After abandoning our exploration to the west of Princetown, Paul and I returned to main base camp (his parent’s house just off Dartmoor). We had always planned to pop in so I could do my tri-weekly injection (kindly being kept at room temperature in the house), but Paul was clearly unwell and he made the hard, but sensible, decision to call it a day and rest. My heart went out for Paul – his joy and love of Dartmoor is infectious, and the reason so many of us have re-discovered the moor, and he was clearly disappointed to lose time amongst his beloved tors. As my bivvy dried in the sunshine, he talked me through the route he had planned for the day, the horseshoe around Taw March, and I bid him farewell and set off to Belstone.
It has might have been four months since the last installment of my trip report of a week on Dartmoor (and six months since the actual trip!), but some of the excitement, joy and pleasure from the trip still remains despite the subsequent months of ‘indoor time’ (albeit topped up with two subsequent weekends on Dartmoor). In the last part, Paul and I had returned to the Fox Tor café for refreshments after an enjoyable wild camp on Lower Hartor Tor…
I sat on a bench outside the Fox Tor Café enjoying the last of my coffee in the morning sunshine. Breakfast had been eaten and it was almost time to set off with Paul (@paulgbuck) on a ‘bagging’ odyssey. The planned route was my first concoction since I decided to copy Paul and visit (or ‘bag’) every single Tor and notable rock (and a few hills) in Dartmoor National Park – 425 at the last count. I had taken my OS map, drawn on (in pencil) each one to the east and south of Princetown, then played join the dots – the result was a 20 mile route with 19 of them to ‘bag’ (as an aside, Paul has written a brilliant article for Active Dartmoor on The Art of Tor Bagging)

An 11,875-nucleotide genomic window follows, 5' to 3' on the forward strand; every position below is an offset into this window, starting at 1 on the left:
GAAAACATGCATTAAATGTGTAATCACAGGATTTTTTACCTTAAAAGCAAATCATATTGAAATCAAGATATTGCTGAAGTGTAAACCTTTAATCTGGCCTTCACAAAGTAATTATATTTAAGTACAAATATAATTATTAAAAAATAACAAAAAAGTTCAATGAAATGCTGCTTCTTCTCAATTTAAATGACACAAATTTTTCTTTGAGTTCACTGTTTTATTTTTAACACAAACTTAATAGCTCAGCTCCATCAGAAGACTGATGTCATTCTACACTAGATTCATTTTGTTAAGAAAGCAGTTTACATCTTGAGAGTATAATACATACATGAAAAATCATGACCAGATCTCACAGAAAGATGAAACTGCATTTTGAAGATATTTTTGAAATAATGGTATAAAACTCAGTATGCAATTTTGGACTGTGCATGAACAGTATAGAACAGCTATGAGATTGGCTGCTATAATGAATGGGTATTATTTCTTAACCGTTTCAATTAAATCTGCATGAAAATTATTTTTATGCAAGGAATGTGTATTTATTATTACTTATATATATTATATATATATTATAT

It turns out that a lifetime of watching horror films does not mentally equip you for being alone in a bivvy (the hoop is no consolation) within the fog shrouded earthworks of an Iron Age hill fort. As I lay unable to sleep in the moonlit stillness, my mind drifted to thoughts of long dead warriors rising from the damp ground to extract their revenge on the person rudely sleeping on their graves! Not that I know anything about Cranbrook Castle, let alone what is buried underneath the ferns – the internet acknowledges its existence but that’s about it, but it was not history that brought me to this spooky place. It met an exacting set of criteria for my first wild camp of my week on Dartmoor: it is the nearest bit of Dartmoor to me where you can legally camp (the fact it is a short walk from a pub and a peak you can ‘bag’ on Social Hiking was just a bonus!).
Pew Tor is just south west of Merrivale on the western edge of Dartmoor National Park. I first visited it in 2011 at the end of a walk around some of the Western Tors (a route borrowed almost entirely from Backpackingbongos) and it was my favourite Tor of the day, with fantastic views south down the valley to Yelverton and Plymouth, east to Tavistock and beyond, and north across to the higher Great Staple Tor and Great Mis Tor. In my post from the walk, I describe Pew Tor as “like a ruined castle with lush grassy floors” and suggested it would make a great place to camp. As it happens Paul, who had joined myself and friends Neil and Kate for a weekend on Dartmoor, agreed and it was to be our ‘hotel’ for a night.